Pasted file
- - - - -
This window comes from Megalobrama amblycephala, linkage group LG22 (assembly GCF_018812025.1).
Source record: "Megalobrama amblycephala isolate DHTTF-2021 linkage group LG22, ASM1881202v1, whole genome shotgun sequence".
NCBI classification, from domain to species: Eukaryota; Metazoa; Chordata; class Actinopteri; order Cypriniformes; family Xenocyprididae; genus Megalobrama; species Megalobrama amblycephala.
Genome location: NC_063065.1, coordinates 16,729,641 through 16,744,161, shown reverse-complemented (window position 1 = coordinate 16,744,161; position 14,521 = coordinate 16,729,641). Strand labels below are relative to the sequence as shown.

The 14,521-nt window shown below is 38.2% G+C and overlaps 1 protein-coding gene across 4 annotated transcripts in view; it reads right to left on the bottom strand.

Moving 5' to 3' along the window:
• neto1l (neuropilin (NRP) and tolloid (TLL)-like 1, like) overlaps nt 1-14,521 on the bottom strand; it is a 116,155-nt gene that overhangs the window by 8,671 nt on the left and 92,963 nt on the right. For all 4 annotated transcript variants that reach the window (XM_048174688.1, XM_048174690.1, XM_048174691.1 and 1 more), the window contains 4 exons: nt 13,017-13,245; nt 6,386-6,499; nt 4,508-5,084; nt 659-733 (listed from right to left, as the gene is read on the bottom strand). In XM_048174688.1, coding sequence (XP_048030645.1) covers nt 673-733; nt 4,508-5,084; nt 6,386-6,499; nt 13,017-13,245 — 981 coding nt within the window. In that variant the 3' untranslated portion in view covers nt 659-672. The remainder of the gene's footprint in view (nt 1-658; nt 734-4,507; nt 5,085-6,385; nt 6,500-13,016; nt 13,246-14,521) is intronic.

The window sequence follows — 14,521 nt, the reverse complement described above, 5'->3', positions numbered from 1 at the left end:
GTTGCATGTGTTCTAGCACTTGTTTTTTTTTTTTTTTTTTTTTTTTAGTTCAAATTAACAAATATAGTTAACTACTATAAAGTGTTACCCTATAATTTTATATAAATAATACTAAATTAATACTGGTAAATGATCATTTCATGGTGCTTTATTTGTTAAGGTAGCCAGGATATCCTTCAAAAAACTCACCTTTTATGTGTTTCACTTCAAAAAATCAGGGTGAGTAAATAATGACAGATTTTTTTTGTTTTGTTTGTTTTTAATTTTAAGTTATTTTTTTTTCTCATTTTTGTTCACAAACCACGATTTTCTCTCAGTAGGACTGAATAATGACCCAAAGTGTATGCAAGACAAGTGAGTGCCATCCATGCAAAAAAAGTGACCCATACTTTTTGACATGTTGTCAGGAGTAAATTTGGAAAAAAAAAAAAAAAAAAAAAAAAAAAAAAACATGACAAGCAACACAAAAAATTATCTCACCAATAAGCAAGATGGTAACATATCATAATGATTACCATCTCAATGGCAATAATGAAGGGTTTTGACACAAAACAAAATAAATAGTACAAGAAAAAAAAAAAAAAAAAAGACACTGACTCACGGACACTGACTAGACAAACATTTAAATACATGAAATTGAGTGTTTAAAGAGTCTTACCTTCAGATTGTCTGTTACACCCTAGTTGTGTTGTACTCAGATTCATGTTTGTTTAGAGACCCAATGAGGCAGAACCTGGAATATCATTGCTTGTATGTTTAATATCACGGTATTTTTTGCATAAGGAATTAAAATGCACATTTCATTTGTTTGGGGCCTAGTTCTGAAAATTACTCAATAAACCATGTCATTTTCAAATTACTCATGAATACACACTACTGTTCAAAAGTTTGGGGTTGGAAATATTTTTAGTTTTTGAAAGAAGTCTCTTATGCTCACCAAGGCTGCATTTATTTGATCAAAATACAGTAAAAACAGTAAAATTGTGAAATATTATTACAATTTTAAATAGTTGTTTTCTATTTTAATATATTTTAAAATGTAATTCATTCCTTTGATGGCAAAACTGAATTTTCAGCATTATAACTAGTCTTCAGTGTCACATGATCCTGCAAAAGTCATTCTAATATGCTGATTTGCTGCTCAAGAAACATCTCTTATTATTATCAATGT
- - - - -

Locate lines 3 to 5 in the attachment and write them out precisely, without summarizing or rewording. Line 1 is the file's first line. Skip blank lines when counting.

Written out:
NCBI classification, from domain to species: Eukaryota; Metazoa; Chordata; class Actinopteri; order Cypriniformes; family Xenocyprididae; genus Megalobrama; species Megalobrama amblycephala.
Genome location: NC_063065.1, coordinates 16,729,641 through 16,744,161, shown reverse-complemented (window position 1 = coordinate 16,744,161; position 14,521 = coordinate 16,729,641). Strand labels below are relative to the sequence as shown.

The 14,521-nt window shown below is 38.2% G+C and overlaps 1 protein-coding gene across 4 annotated transcripts in view; it reads right to left on the bottom strand.